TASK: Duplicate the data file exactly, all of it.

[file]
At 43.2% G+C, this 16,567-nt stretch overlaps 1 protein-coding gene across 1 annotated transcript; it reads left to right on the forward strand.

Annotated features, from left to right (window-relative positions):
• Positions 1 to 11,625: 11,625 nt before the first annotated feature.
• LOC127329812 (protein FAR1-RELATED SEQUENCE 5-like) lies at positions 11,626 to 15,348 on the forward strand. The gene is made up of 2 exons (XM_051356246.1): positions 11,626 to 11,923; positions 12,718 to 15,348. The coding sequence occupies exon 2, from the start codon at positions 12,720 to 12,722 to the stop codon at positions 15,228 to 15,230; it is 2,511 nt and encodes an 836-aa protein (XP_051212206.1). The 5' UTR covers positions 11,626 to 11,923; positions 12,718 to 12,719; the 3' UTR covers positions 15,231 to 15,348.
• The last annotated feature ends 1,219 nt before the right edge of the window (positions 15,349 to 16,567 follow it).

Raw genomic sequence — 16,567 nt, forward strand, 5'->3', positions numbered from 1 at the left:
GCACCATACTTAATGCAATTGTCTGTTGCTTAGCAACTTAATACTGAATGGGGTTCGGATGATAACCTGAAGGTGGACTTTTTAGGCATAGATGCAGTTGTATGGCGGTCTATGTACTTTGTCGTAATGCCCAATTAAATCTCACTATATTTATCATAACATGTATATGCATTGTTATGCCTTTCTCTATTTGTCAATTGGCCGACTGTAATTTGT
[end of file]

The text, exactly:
At 43.2% G+C, this 16,567-nt stretch overlaps 1 protein-coding gene across 1 annotated transcript; it reads left to right on the forward strand.

Annotated features, from left to right (window-relative positions):
• Positions 1 to 11,625: 11,625 nt before the first annotated feature.
• LOC127329812 (protein FAR1-RELATED SEQUENCE 5-like) lies at positions 11,626 to 15,348 on the forward strand. The gene is made up of 2 exons (XM_051356246.1): positions 11,626 to 11,923; positions 12,718 to 15,348. The coding sequence occupies exon 2, from the start codon at positions 12,720 to 12,722 to the stop codon at positions 15,228 to 15,230; it is 2,511 nt and encodes an 836-aa protein (XP_051212206.1). The 5' UTR covers positions 11,626 to 11,923; positions 12,718 to 12,719; the 3' UTR covers positions 15,231 to 15,348.
• The last annotated feature ends 1,219 nt before the right edge of the window (positions 15,349 to 16,567 follow it).

Raw genomic sequence — 16,567 nt, forward strand, 5'->3', positions numbered from 1 at the left:
GCACCATACTTAATGCAATTGTCTGTTGCTTAGCAACTTAATACTGAATGGGGTTCGGATGATAACCTGAAGGTGGACTTTTTAGGCATAGATGCAGTTGTATGGCGGTCTATGTACTTTGTCGTAATGCCCAATTAAATCTCACTATATTTATCATAACATGTATATGCATTGTTATGCCTTTCTCTATTTGTCAATTGGCCGACTGTAATTTGT